Ancyra, Councils of

Ancyra, Councils Of (Concilium Ancyranum). Ancyra was an episcopal see in the diocese of Asia and province of Phrygia Pacatiana, first under the metropolitan of Laodicea, and afterwards under Hierapolis. Pliny speaks of this city as one of the first of Phrygia. Several Church councils were held there.

I. Held about Easter, 314. Eighteen bishops only were present, among whom were Vitalis of Antioch and Marcellus of Ancyra (well known in the history of St. Athanasius), Lupus of Tarsus and Amphion of Epiphania. Twenty-four (some say twenty-five) canons were drawn up, chiefly relating to the case of those who had relapsed during the persecution of Maximin.

1. Orders that priests who, after their fall, have sincerely repented shall be permitted to retain their rank, but excluded from all exercise of their office.

2. Orders the same concerning deacons.

3. Orders that those who have been forcibly made to sacrifice shall be admitted to communion; and that laymen should not by such violence be incapacitated from receiving holy orders.

6. Orders that those who have been induced to sacrifice by threats, etc., shall, upon repentance, be received as hearers from the time of holding this synod to the great day (Easter): after this, as prostrators for three years, and for two years more as communicants without offering. In case of sickness and danger they might be received under limitation.

8. Orders that those who have sacrificed two or three times, even under violence, shall fulfil a penance of six years.

9. Enjoins a penance of ten years upon those who have led away their brethren.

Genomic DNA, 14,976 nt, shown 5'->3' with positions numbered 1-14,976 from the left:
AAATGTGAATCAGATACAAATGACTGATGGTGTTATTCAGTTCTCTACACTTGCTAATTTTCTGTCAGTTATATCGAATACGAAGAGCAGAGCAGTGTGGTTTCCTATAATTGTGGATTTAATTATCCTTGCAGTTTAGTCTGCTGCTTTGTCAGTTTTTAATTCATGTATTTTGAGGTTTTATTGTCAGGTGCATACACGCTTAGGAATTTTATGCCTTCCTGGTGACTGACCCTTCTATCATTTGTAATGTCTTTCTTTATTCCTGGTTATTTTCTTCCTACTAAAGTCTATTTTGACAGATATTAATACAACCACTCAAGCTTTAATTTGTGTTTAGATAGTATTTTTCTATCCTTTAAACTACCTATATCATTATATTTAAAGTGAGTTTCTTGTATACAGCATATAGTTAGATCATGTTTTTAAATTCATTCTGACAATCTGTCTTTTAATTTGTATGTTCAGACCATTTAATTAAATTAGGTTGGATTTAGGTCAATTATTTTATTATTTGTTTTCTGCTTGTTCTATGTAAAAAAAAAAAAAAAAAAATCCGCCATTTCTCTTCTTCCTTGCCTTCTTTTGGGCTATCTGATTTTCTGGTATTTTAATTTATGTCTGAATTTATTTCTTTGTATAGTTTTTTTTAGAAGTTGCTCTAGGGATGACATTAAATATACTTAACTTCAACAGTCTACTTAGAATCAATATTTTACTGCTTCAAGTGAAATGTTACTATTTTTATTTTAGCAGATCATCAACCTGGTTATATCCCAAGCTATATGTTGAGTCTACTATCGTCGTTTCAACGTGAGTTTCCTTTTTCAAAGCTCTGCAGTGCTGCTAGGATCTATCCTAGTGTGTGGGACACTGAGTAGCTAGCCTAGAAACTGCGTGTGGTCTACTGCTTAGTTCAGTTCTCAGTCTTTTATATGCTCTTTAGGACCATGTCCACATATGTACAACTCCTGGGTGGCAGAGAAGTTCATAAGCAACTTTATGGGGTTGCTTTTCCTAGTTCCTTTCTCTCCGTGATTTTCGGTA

10. Allows those persons who, at the time of their being made deacons, declared their intention to marry, to do so, and to remain in the ministry; those who did not so declare their purpose, hut were ordained professing continence, to be deposed if they afterwards married.

12. Allows the ordination of those who sacrificed before baptism.

13. Forbids the chorepiscopi to ordain priests or deacons without the permission of the bishop in writing.

14. Deprives those of the clergy who obstinately, through superstition, refuse to touch meat, and vegetables cooked with meat.

15. Enacts that Church property unlawfully sold by priests during a vacancy in the bishopric shall be reclaimed.

18. Excommunicates those who, having been appointed bishops, and refused by the persons in the parish to which they have been appointed, wish to invade other parishes.

20. Enjoins seven years' penance for adultery.

24. Enjoins five years of penance to those who use soothsaying and follow the customs of the Gentiles. See Labbe, Concil. 1, 1456, 1480.

II. Held in 358, by certain Semi-Arian bishops headed by Basil of Ancyra and George of Laodicea. They condemned the grosser blasphemies of the Arians. The pure Arians taught that the Son of God is but a mere creature, but the semi-Arians believed him to be more than a created being, and even like to the Father, but not of the same substance with him, nor equal to him. The Eusebians favored this latter notion, and drew up a long exposition of the faith, which they presented to the bishops; in which, by establishing that the Son is of like substance with the father, they cunningly implied that he is not of the same substance with him, and anathematized the term consubstantial. The Semi-Arians sent a deputation to Constantius, and obtained the suppression of the second confession or formulary of Sirmium, made in 357. See Labbe, Concil. 2, 789; Sozomen, 4, 13; Epiphanius, Hoer; 72.

III. Another synod of Semi-Arians was held at Ancyra in 375, at which Hypsius, bishop of Parnassus, was deposed.

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